Pyrolysis naphtha, because of its high content of reactive olefinic and diolefinic hydrocarbons, is a highly unstable material and upon exposure to elevated temperatures forms gums, heavy polymers and/or coke-like materials. Consequently, in processes of the prior art for treating such pyrolysis naphtha, particularly hydrotreating processes, process equipment and catalyst tend to become fouled with such gums, heavy polymers and coke. Additionally, gasolines blended employing untreated pyrolysis naphtha have high gum contents which cause engine fouling upon use as a motor fuel. Additionally, for processes wherein aromatics are to be extracted from pyrolysis naphtha, olefinic hydrocarbons interfere with selectivity of the extraction solvent. As a consequence of these fouling problems and solvent selectivity problems it has been found highly preferable in the prior art that pyrolysis naphtha be hydrotreated for saturation of reactive olefinic and diolefinic compounds prior to treatment in other refining processes. However, due to the gum and heavy polymer forming tendency of pyrolysis naphtha upon exposure to elevated temperatures, hydrotreating catalyst exposed to untreated pyrolysis naphtha become rapidly deactivated and fouled.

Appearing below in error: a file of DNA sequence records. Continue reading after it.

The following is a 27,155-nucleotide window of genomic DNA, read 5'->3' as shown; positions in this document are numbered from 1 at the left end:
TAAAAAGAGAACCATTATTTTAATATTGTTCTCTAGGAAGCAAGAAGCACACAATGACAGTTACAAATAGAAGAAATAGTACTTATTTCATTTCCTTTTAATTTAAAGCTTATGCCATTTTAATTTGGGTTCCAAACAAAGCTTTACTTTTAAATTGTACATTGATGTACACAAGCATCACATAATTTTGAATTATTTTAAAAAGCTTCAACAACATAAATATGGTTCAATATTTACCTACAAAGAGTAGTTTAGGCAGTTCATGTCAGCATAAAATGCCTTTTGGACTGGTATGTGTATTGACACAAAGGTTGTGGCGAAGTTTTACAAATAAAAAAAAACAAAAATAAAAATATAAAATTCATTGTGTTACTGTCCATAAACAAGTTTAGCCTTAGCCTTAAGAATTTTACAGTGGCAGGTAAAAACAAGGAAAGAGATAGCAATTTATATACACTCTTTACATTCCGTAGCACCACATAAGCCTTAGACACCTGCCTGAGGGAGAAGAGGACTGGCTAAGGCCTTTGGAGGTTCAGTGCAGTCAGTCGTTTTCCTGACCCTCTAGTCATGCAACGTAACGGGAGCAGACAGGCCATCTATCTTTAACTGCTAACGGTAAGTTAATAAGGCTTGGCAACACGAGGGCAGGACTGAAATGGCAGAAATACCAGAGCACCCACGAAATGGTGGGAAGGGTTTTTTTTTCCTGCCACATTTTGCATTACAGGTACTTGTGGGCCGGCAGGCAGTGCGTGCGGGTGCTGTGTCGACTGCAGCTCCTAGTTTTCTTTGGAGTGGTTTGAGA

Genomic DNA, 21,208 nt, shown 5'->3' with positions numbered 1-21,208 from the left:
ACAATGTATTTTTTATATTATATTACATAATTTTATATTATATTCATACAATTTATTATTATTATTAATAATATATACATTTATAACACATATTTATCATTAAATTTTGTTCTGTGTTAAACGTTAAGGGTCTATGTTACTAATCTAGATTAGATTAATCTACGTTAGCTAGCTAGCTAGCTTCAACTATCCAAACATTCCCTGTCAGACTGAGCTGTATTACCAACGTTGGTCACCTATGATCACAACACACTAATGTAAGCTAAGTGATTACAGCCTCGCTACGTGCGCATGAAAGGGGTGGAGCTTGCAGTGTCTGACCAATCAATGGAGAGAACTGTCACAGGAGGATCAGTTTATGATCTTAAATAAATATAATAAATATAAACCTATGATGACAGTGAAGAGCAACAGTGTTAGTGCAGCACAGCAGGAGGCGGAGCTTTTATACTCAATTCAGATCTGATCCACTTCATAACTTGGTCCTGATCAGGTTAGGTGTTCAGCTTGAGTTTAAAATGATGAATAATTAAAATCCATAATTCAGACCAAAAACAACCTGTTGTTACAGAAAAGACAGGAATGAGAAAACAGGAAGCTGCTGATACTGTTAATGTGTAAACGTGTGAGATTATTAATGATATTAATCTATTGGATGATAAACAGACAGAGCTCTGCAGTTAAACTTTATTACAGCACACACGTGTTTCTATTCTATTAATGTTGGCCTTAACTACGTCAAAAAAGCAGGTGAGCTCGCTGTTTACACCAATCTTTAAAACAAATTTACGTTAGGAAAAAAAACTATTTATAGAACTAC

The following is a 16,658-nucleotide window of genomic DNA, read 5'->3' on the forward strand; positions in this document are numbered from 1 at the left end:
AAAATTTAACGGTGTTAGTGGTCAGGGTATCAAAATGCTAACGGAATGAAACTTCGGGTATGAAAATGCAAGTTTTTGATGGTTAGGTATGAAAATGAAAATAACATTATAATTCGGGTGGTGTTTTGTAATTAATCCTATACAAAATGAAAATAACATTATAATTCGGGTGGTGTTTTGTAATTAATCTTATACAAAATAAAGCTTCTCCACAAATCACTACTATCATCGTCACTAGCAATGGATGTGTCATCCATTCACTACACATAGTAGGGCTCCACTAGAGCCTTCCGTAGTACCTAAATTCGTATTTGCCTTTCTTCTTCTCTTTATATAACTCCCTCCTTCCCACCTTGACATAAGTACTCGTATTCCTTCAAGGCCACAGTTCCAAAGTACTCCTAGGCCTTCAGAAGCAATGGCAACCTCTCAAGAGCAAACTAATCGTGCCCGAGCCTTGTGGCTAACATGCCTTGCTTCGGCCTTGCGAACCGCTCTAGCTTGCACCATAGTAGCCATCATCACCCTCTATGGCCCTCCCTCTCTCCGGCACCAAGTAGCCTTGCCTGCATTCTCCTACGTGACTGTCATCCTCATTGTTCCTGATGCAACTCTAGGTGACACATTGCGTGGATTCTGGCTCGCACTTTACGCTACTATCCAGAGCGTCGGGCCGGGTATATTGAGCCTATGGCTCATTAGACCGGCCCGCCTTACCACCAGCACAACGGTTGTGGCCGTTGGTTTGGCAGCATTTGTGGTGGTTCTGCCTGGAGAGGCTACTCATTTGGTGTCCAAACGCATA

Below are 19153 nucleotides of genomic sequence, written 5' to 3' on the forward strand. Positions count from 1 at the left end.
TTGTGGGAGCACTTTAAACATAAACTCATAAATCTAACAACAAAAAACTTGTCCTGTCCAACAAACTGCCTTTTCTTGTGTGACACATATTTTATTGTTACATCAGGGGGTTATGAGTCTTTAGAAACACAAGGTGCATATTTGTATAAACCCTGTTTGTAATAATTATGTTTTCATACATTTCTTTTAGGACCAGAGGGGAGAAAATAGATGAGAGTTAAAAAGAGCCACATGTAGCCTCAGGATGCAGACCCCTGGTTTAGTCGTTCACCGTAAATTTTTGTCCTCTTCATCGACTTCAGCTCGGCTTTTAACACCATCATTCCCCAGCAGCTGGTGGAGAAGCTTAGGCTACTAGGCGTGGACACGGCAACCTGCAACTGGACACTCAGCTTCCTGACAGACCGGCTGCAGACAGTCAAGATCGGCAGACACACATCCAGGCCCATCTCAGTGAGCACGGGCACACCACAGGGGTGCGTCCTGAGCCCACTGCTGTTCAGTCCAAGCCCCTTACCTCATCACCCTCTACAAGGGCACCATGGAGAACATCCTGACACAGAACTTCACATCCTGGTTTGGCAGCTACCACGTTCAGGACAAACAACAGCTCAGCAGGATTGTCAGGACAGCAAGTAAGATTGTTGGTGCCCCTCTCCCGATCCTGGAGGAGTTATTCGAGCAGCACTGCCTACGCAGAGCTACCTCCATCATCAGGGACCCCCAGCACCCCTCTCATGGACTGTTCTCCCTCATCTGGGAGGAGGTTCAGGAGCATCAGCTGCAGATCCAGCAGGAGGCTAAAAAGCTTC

Processes for treating pyrolysis naphtha prior to hydrotreating or other refining processes are known in the prior art. For example, one process comprises contacting pyrolysis naphtha with clay absorbent for absorption of olefin and diolefin hydrocarbons. Although this process is effective for removal of such olefin and diolefin hydrocarbons, it has a disadvantage in that large amounts of clay absorbents must be either regenerated or disposed of. Furthermore, a substantial portion of the pyrolysis naphtha is lost by absorption into the clay.
Another process for treating pyrolysis naphtha is taught in U.S. Pat. No. 3,400,160; Eng et al (1968). In this treating process, pyrolysis naphtha is contacted with silicaalumina cracking catalyst for polymerization of diolefin hydrocarbons, and subsequently the pyrolysis naphtha-cracking catalyst mixture is passed into a catalytic cracking zone wherein the polymers formed are cracked into lower boiling hydrocarbons. While this process appears effective for reducing the diolefinic unsaturation of pyrolysis naphtha, it is a two-step process and the silica-alumina catalyst must be either regenerated or disposed of in some manner.